Accredited Trainer CPD: Tourist education on indigenous lands: A collaborative approach
Tourist education on indigenous lands: A collaborative approach
Chris North Leave No Trace New Zealand will describe the collaborative approach taken to train tourist concessionaires to deliver Leave No Trace messaging to their clients.
This session looks at the challenges and opportunities of a partnership between Ngati Rangi (a Māori tribe) and Leave No Trace New Zealand (LNTNZ). Aotearoa/New Zealand was founded on a partnership document – the Treaty of Waitangi –signed between Māori and the Queen of England in 1840. In 1993, Tongariro National Park in the North Island became the first place in the world to be listed as a World Heritage Site for the spiritual and cultural values, also establishing grounds for a partnership with Māori tribes in the area. The potential for partnerships to make a difference and improve environmental conditions is great, but a long history shows that cross-cultural partnerships are often fraught. Ngati Rangi is a tribe with ancestral lands in the Tongariro National Park experiencing significant impacts of tourism.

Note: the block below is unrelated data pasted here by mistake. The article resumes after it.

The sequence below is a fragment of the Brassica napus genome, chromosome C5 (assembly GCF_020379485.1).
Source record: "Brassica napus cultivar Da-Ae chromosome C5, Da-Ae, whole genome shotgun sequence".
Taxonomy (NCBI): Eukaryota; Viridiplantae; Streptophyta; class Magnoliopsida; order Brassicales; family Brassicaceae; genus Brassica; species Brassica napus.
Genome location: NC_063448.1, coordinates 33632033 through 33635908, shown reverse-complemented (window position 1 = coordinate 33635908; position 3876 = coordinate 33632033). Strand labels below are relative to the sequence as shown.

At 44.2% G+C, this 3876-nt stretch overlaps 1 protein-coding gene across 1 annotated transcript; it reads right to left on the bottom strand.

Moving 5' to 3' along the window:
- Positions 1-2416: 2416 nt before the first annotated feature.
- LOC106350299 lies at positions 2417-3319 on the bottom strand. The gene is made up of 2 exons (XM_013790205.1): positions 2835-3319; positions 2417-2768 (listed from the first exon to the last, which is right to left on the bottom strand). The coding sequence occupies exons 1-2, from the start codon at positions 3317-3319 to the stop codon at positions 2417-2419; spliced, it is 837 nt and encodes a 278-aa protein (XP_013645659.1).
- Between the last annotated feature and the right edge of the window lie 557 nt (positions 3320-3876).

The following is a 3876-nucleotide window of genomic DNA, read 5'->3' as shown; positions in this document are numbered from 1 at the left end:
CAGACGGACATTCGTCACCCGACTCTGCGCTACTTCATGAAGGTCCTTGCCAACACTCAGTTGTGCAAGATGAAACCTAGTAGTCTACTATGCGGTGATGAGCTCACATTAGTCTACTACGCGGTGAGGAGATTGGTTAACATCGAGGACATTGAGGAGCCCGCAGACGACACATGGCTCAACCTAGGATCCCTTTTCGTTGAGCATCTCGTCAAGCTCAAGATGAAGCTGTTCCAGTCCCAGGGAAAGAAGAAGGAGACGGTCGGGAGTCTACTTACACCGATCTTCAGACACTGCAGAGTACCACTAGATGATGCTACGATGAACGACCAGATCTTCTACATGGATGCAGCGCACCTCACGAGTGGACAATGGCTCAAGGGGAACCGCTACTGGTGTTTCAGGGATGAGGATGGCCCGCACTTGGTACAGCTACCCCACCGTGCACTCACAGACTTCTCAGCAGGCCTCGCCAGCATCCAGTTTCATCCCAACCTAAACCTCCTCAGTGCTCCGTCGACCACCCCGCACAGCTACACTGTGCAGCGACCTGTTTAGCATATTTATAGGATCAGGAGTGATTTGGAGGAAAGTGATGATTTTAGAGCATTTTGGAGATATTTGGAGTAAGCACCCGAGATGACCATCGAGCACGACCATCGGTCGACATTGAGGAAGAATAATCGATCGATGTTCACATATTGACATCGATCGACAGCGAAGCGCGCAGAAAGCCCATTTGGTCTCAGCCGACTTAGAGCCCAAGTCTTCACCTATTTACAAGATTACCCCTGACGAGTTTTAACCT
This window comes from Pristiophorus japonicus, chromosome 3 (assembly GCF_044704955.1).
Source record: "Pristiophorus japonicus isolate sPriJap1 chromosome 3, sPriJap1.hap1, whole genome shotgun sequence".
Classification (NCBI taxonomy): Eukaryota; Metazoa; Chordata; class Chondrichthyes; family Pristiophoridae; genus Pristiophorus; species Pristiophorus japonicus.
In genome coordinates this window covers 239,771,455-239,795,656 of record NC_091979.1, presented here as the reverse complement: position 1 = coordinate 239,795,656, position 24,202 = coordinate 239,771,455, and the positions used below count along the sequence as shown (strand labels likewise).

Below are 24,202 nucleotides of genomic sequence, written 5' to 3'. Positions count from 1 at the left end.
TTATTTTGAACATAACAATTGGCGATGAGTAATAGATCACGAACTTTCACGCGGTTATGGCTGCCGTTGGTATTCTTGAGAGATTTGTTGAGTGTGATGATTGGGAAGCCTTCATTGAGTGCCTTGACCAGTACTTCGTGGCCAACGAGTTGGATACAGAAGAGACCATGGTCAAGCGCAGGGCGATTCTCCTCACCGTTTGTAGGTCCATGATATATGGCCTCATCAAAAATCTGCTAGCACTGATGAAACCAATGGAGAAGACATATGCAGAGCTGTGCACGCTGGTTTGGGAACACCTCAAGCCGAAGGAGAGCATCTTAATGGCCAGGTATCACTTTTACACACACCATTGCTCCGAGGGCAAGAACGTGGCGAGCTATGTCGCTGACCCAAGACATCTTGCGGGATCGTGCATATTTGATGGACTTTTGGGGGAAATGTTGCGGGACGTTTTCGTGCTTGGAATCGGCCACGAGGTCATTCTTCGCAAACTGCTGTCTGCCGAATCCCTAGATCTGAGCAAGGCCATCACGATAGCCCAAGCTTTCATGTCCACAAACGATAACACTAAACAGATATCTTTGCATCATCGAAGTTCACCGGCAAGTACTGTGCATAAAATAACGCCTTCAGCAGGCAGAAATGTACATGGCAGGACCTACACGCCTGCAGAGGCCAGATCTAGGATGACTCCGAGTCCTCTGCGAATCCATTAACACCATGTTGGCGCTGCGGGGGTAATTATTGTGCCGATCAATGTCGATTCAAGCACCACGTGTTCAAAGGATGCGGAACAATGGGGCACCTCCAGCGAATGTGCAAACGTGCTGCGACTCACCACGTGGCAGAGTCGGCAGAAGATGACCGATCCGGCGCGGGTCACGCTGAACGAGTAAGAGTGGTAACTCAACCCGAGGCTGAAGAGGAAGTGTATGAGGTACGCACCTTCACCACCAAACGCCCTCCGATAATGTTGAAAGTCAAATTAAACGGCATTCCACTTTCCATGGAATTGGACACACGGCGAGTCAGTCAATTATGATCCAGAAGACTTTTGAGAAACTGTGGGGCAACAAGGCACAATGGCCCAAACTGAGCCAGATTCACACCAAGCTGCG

Chris North, Member of the Board of Leave No Trace New Zealand
Chris lectures in outdoor and environmental education at the University of Canterbury, Christchurch, New Zealand. His teaching background includes secondary and tertiary institutions in New Zealand and North America. He has worked as a teacher, tourist guide and outdoor instructor for a range of organisations.
Chris’ research is in the areas of outdoor education practices, adventure education, sustainability and environmental education and initial teacher education. Chris is a founder of Leave No Trace New Zealand.
In his spare time, Chris enjoys unicycling and family adventures in the outdoors.